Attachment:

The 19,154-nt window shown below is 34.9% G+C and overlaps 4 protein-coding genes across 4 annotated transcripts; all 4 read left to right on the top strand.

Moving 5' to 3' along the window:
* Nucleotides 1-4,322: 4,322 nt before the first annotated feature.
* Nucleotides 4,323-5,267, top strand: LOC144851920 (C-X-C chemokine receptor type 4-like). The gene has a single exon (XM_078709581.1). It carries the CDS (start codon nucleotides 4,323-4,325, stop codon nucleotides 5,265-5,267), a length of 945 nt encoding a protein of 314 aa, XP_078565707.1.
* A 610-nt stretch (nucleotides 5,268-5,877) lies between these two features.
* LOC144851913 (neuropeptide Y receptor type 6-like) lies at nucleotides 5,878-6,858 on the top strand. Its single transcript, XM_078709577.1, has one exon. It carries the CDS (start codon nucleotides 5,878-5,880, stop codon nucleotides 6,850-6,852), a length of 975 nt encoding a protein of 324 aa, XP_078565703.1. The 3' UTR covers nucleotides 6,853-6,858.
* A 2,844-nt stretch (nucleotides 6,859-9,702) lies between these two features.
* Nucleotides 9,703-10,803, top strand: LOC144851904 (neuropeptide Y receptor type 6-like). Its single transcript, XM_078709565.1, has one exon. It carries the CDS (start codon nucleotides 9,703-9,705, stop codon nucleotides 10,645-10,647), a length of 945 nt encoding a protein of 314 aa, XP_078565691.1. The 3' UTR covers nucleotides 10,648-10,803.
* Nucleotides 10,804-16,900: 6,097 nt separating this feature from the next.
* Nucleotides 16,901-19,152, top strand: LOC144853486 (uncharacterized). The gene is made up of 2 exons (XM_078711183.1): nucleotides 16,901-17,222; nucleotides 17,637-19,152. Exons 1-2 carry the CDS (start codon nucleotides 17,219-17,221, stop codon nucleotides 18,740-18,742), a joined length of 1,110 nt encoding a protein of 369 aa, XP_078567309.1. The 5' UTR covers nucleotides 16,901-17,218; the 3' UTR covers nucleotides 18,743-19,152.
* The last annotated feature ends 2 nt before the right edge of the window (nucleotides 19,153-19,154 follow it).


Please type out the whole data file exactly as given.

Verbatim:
The 19,154-nt window shown below is 34.9% G+C and overlaps 4 protein-coding genes across 4 annotated transcripts; all 4 read left to right on the top strand.

Moving 5' to 3' along the window:
* Nucleotides 1-4,322: 4,322 nt before the first annotated feature.
* Nucleotides 4,323-5,267, top strand: LOC144851920 (C-X-C chemokine receptor type 4-like). The gene has a single exon (XM_078709581.1). It carries the CDS (start codon nucleotides 4,323-4,325, stop codon nucleotides 5,265-5,267), a length of 945 nt encoding a protein of 314 aa, XP_078565707.1.
* A 610-nt stretch (nucleotides 5,268-5,877) lies between these two features.
* LOC144851913 (neuropeptide Y receptor type 6-like) lies at nucleotides 5,878-6,858 on the top strand. Its single transcript, XM_078709577.1, has one exon. It carries the CDS (start codon nucleotides 5,878-5,880, stop codon nucleotides 6,850-6,852), a length of 975 nt encoding a protein of 324 aa, XP_078565703.1. The 3' UTR covers nucleotides 6,853-6,858.
* A 2,844-nt stretch (nucleotides 6,859-9,702) lies between these two features.
* Nucleotides 9,703-10,803, top strand: LOC144851904 (neuropeptide Y receptor type 6-like). Its single transcript, XM_078709565.1, has one exon. It carries the CDS (start codon nucleotides 9,703-9,705, stop codon nucleotides 10,645-10,647), a length of 945 nt encoding a protein of 314 aa, XP_078565691.1. The 3' UTR covers nucleotides 10,648-10,803.
* Nucleotides 10,804-16,900: 6,097 nt separating this feature from the next.
* Nucleotides 16,901-19,152, top strand: LOC144853486 (uncharacterized). The gene is made up of 2 exons (XM_078711183.1): nucleotides 16,901-17,222; nucleotides 17,637-19,152. Exons 1-2 carry the CDS (start codon nucleotides 17,219-17,221, stop codon nucleotides 18,740-18,742), a joined length of 1,110 nt encoding a protein of 369 aa, XP_078567309.1. The 5' UTR covers nucleotides 16,901-17,218; the 3' UTR covers nucleotides 18,743-19,152.
* The last annotated feature ends 2 nt before the right edge of the window (nucleotides 19,153-19,154 follow it).